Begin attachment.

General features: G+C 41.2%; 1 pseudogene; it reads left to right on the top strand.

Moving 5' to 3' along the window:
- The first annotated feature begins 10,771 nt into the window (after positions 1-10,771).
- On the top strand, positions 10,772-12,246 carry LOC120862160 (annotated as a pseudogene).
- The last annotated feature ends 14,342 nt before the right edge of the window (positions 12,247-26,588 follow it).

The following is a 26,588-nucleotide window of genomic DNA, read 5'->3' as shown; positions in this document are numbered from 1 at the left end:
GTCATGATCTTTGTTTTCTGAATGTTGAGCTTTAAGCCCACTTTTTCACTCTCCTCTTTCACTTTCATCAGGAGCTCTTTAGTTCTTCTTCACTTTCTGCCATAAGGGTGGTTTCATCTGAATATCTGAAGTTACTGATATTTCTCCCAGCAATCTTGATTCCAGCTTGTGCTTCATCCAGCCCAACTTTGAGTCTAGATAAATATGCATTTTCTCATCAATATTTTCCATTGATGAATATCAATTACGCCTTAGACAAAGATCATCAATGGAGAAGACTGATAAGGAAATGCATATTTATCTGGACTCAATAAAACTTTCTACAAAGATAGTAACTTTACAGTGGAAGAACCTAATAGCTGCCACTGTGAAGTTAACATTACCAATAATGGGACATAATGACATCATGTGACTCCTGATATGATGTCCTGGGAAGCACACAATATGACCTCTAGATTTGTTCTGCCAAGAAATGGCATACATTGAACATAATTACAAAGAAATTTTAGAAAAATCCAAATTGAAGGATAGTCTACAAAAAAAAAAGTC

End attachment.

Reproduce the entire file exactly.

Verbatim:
General features: G+C 41.2%; 1 pseudogene; it reads left to right on the top strand.

Moving 5' to 3' along the window:
- The first annotated feature begins 10,771 nt into the window (after positions 1-10,771).
- On the top strand, positions 10,772-12,246 carry LOC120862160 (annotated as a pseudogene).
- The last annotated feature ends 14,342 nt before the right edge of the window (positions 12,247-26,588 follow it).

The following is a 26,588-nucleotide window of genomic DNA, read 5'->3' as shown; positions in this document are numbered from 1 at the left end:
GTCATGATCTTTGTTTTCTGAATGTTGAGCTTTAAGCCCACTTTTTCACTCTCCTCTTTCACTTTCATCAGGAGCTCTTTAGTTCTTCTTCACTTTCTGCCATAAGGGTGGTTTCATCTGAATATCTGAAGTTACTGATATTTCTCCCAGCAATCTTGATTCCAGCTTGTGCTTCATCCAGCCCAACTTTGAGTCTAGATAAATATGCATTTTCTCATCAATATTTTCCATTGATGAATATCAATTACGCCTTAGACAAAGATCATCAATGGAGAAGACTGATAAGGAAATGCATATTTATCTGGACTCAATAAAACTTTCTACAAAGATAGTAACTTTACAGTGGAAGAACCTAATAGCTGCCACTGTGAAGTTAACATTACCAATAATGGGACATAATGACATCATGTGACTCCTGATATGATGTCCTGGGAAGCACACAATATGACCTCTAGATTTGTTCTGCCAAGAAATGGCATACATTGAACATAATTACAAAGAAATTTTAGAAAAATCCAAATTGAAGGATAGTCTACAAAAAAAAAAGTC